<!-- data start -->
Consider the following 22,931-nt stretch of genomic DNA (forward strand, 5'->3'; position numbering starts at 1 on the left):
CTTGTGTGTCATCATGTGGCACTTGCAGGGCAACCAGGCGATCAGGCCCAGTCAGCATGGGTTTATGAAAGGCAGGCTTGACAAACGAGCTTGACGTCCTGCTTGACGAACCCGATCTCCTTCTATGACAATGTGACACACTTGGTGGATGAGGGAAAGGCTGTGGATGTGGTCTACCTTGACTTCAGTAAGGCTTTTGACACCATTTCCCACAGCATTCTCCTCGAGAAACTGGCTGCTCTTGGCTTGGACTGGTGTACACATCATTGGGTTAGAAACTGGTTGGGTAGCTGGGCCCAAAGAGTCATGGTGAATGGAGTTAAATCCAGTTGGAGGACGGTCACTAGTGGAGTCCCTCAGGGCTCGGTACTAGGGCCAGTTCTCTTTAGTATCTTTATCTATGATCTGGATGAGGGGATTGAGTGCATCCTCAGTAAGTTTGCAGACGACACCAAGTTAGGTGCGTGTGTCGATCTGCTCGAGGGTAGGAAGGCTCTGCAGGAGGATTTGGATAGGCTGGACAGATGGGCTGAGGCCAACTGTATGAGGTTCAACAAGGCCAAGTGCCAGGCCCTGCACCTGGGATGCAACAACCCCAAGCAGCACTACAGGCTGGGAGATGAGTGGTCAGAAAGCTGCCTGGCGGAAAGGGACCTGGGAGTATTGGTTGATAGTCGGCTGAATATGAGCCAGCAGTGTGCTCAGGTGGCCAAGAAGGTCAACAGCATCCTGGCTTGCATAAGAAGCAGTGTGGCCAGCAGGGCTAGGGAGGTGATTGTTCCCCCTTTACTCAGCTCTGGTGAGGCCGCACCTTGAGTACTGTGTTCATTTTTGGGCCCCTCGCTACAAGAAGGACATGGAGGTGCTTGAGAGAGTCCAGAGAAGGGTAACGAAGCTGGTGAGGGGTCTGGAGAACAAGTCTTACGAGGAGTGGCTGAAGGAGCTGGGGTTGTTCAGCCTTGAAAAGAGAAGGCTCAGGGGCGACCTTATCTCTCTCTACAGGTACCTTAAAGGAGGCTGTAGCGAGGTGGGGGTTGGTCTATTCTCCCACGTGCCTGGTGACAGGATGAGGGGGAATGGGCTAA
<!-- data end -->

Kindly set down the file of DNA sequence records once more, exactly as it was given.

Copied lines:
Consider the following 22,931-nt stretch of genomic DNA (forward strand, 5'->3'; position numbering starts at 1 on the left):
CTTGTGTGTCATCATGTGGCACTTGCAGGGCAACCAGGCGATCAGGCCCAGTCAGCATGGGTTTATGAAAGGCAGGCTTGACAAACGAGCTTGACGTCCTGCTTGACGAACCCGATCTCCTTCTATGACAATGTGACACACTTGGTGGATGAGGGAAAGGCTGTGGATGTGGTCTACCTTGACTTCAGTAAGGCTTTTGACACCATTTCCCACAGCATTCTCCTCGAGAAACTGGCTGCTCTTGGCTTGGACTGGTGTACACATCATTGGGTTAGAAACTGGTTGGGTAGCTGGGCCCAAAGAGTCATGGTGAATGGAGTTAAATCCAGTTGGAGGACGGTCACTAGTGGAGTCCCTCAGGGCTCGGTACTAGGGCCAGTTCTCTTTAGTATCTTTATCTATGATCTGGATGAGGGGATTGAGTGCATCCTCAGTAAGTTTGCAGACGACACCAAGTTAGGTGCGTGTGTCGATCTGCTCGAGGGTAGGAAGGCTCTGCAGGAGGATTTGGATAGGCTGGACAGATGGGCTGAGGCCAACTGTATGAGGTTCAACAAGGCCAAGTGCCAGGCCCTGCACCTGGGATGCAACAACCCCAAGCAGCACTACAGGCTGGGAGATGAGTGGTCAGAAAGCTGCCTGGCGGAAAGGGACCTGGGAGTATTGGTTGATAGTCGGCTGAATATGAGCCAGCAGTGTGCTCAGGTGGCCAAGAAGGTCAACAGCATCCTGGCTTGCATAAGAAGCAGTGTGGCCAGCAGGGCTAGGGAGGTGATTGTTCCCCCTTTACTCAGCTCTGGTGAGGCCGCACCTTGAGTACTGTGTTCATTTTTGGGCCCCTCGCTACAAGAAGGACATGGAGGTGCTTGAGAGAGTCCAGAGAAGGGTAACGAAGCTGGTGAGGGGTCTGGAGAACAAGTCTTACGAGGAGTGGCTGAAGGAGCTGGGGTTGTTCAGCCTTGAAAAGAGAAGGCTCAGGGGCGACCTTATCTCTCTCTACAGGTACCTTAAAGGAGGCTGTAGCGAGGTGGGGGTTGGTCTATTCTCCCACGTGCCTGGTGACAGGATGAGGGGGAATGGGCTAA